On appeal from the Superior Court of New Jersey, Law Division, Bergen County, Indictment No. 05-06-1079.
NOT FOR PUBLICATION WITHOUT THE APPROVAL OF THE APPELLATE DIVISION
Before Judges Baxter and Carchman.
Defendant Jose Nunez-Delprado appeals from the denial of his post-conviction relief (PCR) petition. In his petition, defendant asserted that trial counsel's failure to advise him regarding the deportation consequences of his guilty plea constituted ineffective assistance. The judge held that because defendant stated under oath during the guilty plea colloquy that he was a United States citizen, trial counsel did not render ineffective assistance by failing to advise defendant of the deportation consequences of his plea. Although defendant's presentence report subsequently revealed defendant might not be a United States citizen, we agree with the judge's conclusion that counsel had no duty at the time defendant pled guilty to render advice on that issue. Accordingly, we affirm the denial of defendant's PCR petition.
Defendant was charged in an indictment with fourth-degree possession of marijuana, N.J.S.A. 2C:35-10(a)(3). Pursuant to a negotiated plea agreement, defendant entered a guilty plea to that charge on October 26, 2006. During the plea hearing, the judge specifically asked defendant, "Are you the [sic] citizen of this country?" Defendant answered "Yes, sir." Defendant also testified that he understood all of the questions on the plea form and that the answers he provided were truthful. The plea form's seventeenth question asked: "Do you understand that if you are not a United States citizen or national, you may be deported by virtue of your plea of guilty?" Defendant answered "YES," thereby acknowledging that he understood he faced possible deportation if he was not a citizen.
The presentence report (PSR) that was prepared in anticipation of sentencing revealed defendant was not a United States citizen. The PSR stated defendant was born in Peru, emigrated to the United States in 1992, and was "legally residing here as a perman[e]nt resident." The PSR also noted that any conviction for an "aggravated felon[y] could make him subject to immigration violations [that could lead] to removal proceedings [pursuant to] the Immigration Act."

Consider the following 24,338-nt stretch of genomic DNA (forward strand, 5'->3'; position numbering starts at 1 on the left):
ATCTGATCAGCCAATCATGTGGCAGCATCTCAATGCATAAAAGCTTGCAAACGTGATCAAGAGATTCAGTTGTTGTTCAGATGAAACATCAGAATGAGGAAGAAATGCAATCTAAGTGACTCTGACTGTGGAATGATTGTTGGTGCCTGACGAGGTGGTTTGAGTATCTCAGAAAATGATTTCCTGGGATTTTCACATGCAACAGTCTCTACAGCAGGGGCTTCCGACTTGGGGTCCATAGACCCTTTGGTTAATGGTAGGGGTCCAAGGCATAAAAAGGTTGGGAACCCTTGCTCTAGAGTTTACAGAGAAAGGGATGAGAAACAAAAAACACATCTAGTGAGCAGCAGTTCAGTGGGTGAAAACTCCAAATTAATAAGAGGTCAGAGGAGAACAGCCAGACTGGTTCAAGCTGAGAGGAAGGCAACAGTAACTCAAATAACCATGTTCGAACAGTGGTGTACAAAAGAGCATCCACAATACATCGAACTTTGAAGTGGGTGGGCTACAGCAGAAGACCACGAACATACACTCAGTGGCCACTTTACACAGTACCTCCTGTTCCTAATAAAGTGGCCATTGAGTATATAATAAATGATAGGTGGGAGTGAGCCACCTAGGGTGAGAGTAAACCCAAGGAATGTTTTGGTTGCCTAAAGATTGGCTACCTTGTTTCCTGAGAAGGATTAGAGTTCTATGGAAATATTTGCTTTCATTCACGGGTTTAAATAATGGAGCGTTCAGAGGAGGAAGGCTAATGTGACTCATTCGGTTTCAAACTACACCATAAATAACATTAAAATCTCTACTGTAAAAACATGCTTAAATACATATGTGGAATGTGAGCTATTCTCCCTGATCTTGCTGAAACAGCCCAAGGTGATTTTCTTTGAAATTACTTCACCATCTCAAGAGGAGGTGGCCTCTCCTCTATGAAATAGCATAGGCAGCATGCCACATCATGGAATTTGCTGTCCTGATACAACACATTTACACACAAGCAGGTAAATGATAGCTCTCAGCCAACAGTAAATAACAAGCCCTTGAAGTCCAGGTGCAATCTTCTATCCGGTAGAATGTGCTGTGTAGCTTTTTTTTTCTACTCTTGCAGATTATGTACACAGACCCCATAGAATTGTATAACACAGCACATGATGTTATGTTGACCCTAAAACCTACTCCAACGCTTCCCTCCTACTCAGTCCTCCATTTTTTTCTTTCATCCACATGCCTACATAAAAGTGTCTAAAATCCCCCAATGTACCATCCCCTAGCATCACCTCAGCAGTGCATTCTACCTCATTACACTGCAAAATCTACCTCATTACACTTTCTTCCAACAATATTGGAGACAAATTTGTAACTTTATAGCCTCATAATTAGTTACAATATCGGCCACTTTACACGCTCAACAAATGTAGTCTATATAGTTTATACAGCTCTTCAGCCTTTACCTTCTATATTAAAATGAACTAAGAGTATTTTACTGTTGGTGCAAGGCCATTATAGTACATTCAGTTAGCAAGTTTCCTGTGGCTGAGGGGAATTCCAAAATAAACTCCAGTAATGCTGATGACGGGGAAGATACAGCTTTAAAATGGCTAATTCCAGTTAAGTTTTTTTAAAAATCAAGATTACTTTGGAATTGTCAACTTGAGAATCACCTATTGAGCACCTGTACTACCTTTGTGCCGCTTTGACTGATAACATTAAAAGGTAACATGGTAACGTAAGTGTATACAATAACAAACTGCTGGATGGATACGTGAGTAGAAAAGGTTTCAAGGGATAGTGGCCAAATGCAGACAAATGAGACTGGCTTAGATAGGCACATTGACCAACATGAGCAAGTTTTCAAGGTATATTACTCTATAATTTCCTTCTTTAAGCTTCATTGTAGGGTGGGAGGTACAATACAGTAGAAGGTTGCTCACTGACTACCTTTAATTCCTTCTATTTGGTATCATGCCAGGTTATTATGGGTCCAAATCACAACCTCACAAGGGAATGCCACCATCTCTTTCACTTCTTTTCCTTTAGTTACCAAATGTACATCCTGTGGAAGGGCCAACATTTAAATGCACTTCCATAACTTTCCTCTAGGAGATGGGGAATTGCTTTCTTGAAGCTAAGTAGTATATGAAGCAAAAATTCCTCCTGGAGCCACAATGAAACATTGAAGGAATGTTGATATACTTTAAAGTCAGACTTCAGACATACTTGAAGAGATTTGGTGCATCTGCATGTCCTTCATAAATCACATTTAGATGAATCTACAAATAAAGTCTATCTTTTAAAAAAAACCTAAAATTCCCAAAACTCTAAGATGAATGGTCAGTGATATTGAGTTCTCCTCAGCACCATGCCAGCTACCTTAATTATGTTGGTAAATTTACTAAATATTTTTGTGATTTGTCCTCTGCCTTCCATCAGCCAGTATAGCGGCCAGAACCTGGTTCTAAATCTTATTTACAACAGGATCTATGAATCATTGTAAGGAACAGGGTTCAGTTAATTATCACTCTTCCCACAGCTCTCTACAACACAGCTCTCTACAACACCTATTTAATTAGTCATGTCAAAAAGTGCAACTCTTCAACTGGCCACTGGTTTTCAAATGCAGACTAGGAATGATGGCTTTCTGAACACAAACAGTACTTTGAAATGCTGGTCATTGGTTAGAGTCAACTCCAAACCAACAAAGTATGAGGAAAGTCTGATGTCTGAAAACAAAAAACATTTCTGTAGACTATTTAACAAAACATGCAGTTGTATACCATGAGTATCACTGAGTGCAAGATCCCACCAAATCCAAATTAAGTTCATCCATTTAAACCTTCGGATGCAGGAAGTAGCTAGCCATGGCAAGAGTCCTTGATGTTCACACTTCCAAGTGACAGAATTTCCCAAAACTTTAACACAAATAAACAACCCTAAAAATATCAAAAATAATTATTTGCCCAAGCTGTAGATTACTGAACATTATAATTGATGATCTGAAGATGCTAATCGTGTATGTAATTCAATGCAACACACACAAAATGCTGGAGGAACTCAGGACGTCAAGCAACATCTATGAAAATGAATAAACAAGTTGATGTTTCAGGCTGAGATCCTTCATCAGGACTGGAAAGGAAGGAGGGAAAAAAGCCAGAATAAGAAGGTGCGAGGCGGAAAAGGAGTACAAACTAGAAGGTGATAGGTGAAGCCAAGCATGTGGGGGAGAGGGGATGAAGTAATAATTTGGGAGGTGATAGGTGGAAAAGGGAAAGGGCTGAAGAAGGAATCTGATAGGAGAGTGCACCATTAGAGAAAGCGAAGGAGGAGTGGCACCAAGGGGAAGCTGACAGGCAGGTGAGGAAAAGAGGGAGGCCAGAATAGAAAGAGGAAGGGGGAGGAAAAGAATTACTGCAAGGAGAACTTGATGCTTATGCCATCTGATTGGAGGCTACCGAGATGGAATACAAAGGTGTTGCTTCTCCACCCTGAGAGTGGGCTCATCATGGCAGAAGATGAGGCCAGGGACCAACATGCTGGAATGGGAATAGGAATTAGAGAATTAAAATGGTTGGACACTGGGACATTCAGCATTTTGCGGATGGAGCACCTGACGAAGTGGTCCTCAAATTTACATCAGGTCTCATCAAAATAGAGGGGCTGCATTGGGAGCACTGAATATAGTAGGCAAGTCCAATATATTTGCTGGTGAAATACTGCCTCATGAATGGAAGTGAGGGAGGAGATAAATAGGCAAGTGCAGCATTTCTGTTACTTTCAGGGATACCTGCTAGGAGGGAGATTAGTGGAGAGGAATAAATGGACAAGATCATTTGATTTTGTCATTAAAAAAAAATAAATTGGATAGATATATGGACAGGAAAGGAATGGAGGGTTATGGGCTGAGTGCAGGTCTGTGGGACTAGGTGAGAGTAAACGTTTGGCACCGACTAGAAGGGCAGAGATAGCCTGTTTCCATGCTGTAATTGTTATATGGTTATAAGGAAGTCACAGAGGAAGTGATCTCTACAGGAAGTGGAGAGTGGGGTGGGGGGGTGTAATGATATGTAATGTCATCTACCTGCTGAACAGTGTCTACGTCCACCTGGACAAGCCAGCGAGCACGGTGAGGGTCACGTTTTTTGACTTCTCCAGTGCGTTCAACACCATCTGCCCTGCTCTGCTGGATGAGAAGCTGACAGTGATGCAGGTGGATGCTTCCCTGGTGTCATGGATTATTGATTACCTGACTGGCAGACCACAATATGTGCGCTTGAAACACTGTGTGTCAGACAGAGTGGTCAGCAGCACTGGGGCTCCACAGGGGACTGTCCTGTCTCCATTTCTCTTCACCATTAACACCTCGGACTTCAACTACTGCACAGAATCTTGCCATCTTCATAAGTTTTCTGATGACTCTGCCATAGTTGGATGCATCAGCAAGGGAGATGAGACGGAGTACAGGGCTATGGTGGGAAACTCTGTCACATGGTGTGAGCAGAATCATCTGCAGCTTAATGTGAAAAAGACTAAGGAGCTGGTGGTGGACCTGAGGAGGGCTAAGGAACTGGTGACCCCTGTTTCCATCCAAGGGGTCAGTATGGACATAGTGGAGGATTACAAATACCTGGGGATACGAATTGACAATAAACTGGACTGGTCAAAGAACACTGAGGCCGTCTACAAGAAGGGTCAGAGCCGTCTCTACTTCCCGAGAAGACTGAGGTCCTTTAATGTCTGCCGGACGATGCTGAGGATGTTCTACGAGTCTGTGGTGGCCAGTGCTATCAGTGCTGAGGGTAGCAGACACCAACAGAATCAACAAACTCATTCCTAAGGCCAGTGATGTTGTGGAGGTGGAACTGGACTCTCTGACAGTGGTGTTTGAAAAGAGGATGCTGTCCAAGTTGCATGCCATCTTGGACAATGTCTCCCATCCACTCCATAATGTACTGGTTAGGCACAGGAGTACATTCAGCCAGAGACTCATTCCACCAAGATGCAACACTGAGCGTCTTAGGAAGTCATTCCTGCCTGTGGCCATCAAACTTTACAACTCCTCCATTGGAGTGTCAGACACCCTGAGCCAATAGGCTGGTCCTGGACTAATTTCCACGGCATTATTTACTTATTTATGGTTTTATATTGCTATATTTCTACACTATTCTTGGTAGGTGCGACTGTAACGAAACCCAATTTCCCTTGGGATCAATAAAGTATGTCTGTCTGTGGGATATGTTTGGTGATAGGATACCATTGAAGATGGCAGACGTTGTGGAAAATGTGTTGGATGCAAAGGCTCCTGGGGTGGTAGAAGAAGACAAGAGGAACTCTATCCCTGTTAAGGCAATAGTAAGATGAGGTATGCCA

The record sheds no light on whether trial counsel noticed this information on the PSR. It is clear, however, that counsel made no mention of defendant's immigration status when defendant was sentenced on December 18, 2006, pursuant to the plea agreement, to a two-year term of non-custodial probation. Defendant did not file a direct appeal.
Although the record does not specify how defendant came to the attention of the immigration authorities, he was ultimately arrested by immigration officials who sought his deportation based on his 2006 conviction.
Defendant filed his PCR petition on November 23, 2009, alleging that he was never advised that he "would be deported or removed from the United States as a mandatory consequence of [his] guilty plea." Defendant further claimed that had he been advised of deportation consequences, he would not have entered a guilty plea.
In particular, in the certification that accompanied his PCR petition, defendant stated:
On December 18, 2006, I entered a plea with the expectation that I would receive a sentence of two years probation.
At no time was I ever properly advised that I would be deported or removed from the United States as a mandatory ...